On the other side, those getting more XP can usually be identified as the campaign's main driving force, and so tailoring your campaign events to suit their tastes as a player/character will often ensure that the party follows your main quest without incident.
I use an old Roman calendar I found to keep things interesting

3. Keep a Calendar

Now this isn't important in ever game, but since many of my campaigns now feature the possibility of Time Travel having a Calendar is key, and really the only way i can keep in my head what happened on specific dates.

More than aiding with Time travel, a Calendar will put your game into perspective. Events that to the players may have happened month ago in the real world, may have only happened a week ago in game. A good example of this is an event known around the JADE table as the "Penkurth Massacre" from our Arachnophobia Campaign. The event saw the party lose a player character, 2 NPCs, thousands of gold pieces worth of magic items and saw another 2 NPC taken captive. 

It was an absolute tragedy for the party. However due to scheduling conflicts in the real world the next couple of games of Arachnophobia were staggered over a few months, and the impact of that event on the aprty was largely forgotten. Luckily I had it recorded in my Calendar, and was able to reference it, and how long ago ithad happened. So despite not being fresh in my player's minds, I was able to remind them that in game it had only happened a week ago, and to act accordingly.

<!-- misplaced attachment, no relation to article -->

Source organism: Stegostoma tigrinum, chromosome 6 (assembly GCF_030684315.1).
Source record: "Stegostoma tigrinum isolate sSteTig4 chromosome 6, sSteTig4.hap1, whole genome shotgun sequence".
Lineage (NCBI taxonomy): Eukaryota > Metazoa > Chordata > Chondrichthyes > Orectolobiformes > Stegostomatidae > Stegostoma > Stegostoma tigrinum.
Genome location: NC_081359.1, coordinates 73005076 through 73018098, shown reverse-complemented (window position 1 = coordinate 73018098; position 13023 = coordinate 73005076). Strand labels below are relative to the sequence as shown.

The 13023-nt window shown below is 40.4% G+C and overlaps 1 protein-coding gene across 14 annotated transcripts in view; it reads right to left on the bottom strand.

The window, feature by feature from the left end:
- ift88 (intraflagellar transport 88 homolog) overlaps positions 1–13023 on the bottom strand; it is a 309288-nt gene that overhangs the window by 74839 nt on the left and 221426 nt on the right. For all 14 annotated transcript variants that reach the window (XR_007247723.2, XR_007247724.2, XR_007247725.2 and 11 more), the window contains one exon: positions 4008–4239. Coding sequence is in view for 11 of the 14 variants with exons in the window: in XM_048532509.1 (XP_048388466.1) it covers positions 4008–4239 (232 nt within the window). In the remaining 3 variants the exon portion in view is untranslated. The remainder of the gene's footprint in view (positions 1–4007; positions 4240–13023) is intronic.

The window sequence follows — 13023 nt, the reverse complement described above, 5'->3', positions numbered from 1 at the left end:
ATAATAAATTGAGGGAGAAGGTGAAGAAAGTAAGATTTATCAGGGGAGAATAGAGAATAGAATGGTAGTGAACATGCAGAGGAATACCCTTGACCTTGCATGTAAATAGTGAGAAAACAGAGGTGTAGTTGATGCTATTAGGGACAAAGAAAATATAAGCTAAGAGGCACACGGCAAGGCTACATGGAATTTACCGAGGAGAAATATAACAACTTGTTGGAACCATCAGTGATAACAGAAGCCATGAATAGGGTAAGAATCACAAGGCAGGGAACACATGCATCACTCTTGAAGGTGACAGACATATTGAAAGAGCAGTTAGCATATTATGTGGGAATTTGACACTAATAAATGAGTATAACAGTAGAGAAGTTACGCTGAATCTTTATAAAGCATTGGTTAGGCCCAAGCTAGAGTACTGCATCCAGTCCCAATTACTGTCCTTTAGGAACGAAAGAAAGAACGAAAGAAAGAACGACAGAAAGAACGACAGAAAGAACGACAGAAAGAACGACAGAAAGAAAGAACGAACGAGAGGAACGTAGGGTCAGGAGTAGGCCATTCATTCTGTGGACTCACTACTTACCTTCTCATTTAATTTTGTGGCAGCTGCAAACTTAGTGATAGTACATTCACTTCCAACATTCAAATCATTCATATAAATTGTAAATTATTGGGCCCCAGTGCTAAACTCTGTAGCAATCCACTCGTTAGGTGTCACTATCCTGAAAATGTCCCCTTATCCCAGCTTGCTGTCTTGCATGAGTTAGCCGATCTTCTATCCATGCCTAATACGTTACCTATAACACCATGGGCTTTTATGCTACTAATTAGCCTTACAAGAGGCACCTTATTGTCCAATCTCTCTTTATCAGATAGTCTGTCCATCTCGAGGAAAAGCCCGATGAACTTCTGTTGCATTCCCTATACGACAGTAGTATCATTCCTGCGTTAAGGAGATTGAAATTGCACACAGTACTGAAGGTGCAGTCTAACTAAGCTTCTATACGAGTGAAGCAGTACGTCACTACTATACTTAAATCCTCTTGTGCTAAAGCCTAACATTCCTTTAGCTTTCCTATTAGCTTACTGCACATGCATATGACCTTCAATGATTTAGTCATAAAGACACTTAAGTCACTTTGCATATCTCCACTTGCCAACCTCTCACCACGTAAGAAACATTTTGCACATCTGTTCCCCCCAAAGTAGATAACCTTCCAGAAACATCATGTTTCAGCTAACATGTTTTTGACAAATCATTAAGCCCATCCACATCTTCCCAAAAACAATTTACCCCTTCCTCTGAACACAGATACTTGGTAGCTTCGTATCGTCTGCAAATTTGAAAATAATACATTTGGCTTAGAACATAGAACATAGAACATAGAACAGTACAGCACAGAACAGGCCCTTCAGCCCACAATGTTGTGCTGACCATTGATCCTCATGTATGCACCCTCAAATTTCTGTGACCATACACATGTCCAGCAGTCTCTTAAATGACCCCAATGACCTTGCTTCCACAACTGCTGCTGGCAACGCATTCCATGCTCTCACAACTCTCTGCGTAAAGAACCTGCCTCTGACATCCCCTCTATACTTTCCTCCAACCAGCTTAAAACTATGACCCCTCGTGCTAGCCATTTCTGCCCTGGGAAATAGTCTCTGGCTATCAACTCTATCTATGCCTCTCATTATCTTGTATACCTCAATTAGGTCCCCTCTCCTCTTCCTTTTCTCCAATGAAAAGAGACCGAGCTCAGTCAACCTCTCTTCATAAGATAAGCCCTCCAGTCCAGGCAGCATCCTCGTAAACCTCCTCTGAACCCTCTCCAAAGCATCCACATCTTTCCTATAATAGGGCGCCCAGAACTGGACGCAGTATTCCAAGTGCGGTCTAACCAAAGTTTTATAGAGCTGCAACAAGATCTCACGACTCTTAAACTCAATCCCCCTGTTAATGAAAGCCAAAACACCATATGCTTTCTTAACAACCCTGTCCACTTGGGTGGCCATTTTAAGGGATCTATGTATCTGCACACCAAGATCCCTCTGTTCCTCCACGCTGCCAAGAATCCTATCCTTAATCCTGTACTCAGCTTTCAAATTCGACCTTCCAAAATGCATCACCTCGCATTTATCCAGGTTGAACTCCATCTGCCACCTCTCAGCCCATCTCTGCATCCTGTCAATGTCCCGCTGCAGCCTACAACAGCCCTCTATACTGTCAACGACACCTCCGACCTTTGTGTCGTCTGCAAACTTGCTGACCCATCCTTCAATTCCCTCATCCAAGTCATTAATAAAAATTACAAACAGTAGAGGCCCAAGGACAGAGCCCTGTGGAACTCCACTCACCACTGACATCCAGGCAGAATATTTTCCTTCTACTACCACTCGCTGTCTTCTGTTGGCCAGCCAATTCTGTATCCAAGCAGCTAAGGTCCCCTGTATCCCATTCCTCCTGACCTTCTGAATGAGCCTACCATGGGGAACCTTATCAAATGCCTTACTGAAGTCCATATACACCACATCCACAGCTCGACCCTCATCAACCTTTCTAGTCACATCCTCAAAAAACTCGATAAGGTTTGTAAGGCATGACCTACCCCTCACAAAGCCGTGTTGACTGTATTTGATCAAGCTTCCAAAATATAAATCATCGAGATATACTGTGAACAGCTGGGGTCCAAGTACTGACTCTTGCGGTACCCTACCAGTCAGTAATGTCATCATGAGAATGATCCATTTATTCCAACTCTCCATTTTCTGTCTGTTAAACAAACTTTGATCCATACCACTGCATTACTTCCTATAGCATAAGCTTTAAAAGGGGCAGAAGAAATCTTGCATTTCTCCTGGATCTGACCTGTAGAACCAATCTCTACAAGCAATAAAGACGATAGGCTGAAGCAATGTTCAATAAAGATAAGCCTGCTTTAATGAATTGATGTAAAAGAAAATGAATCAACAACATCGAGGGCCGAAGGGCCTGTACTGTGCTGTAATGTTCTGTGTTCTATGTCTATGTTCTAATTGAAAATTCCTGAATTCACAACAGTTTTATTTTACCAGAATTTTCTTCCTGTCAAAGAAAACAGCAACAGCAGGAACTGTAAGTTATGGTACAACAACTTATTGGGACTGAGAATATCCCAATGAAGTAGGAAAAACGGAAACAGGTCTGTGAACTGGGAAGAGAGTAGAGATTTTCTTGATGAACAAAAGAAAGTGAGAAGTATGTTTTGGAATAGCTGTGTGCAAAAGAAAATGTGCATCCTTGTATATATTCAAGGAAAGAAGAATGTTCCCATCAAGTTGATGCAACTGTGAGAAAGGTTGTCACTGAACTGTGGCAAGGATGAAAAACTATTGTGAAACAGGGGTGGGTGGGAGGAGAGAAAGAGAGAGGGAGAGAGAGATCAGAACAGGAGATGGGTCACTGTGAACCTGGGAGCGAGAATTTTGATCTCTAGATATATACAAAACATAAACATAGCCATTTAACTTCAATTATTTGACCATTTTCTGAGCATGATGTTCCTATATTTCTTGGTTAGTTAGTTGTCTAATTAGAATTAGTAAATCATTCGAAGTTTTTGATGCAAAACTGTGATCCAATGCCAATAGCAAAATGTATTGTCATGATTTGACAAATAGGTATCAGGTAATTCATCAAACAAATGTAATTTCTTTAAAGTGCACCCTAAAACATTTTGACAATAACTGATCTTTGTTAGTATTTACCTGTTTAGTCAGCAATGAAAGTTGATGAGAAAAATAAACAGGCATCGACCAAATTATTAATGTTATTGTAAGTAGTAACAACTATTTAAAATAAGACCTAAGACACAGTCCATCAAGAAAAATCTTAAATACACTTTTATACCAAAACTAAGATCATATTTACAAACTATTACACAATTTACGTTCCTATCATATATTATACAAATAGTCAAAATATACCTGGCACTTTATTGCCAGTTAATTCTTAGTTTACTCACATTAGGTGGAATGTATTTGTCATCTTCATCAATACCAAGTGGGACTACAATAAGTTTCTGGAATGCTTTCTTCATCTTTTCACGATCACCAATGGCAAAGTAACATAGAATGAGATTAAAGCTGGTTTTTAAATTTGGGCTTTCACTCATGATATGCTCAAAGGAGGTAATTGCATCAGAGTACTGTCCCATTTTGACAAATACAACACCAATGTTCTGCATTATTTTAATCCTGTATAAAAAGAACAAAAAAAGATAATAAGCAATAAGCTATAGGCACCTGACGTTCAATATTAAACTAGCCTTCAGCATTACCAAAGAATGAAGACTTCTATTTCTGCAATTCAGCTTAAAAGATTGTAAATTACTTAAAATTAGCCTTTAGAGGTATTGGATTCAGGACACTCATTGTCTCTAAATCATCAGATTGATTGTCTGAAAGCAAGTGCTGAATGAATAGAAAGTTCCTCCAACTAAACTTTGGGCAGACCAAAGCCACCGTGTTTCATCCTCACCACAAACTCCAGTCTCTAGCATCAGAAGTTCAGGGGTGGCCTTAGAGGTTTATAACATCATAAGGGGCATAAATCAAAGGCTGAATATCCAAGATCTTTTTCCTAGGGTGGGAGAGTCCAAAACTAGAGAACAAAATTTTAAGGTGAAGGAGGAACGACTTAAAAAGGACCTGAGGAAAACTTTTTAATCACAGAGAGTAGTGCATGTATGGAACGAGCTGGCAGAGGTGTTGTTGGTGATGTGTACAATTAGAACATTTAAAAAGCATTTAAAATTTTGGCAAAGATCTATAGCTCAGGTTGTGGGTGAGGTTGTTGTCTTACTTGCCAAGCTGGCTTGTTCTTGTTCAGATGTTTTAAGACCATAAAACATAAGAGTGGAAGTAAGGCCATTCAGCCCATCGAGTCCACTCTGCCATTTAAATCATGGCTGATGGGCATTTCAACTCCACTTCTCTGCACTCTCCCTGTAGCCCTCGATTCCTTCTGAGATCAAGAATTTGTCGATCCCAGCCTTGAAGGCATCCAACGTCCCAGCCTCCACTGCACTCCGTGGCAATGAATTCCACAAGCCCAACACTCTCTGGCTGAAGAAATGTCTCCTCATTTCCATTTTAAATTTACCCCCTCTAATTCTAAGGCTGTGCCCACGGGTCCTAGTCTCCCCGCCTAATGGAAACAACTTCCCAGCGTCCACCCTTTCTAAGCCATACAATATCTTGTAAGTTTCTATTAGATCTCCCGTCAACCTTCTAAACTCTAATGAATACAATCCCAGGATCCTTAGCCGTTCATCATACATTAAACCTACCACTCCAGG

A small sliver of the my Arachnophobia World Map

4. Trace the Party's Journey on a Map

I have no less than four campaigns running in my Arachnophobia World. So keeping everyone's locations straight can be a bit of a challenge. So to help this I have a large map that I created in a program called Dia. On this map I track the different party's journey's using different colour lines.

This way I can know where they have been, where they might go, and of course, most importantly if any two parties are destined to cross each other's paths.

Having a map gives me the big picture of my world, and tracking my parties through it gives me a sense of how much ground they have traveled.

The Game plan for my Age of Heroes Campaign. Also made using Dia.

5. Consider the Possibilities

Now that you have your recap, your player's XP, your calendar, and your map, you should ahve a great idea of where you are and what is happening in your campaign. The final step to managing your game is to start writing the next session. But before you start throwing down those prose, you will need to take some time to consider the possibilities.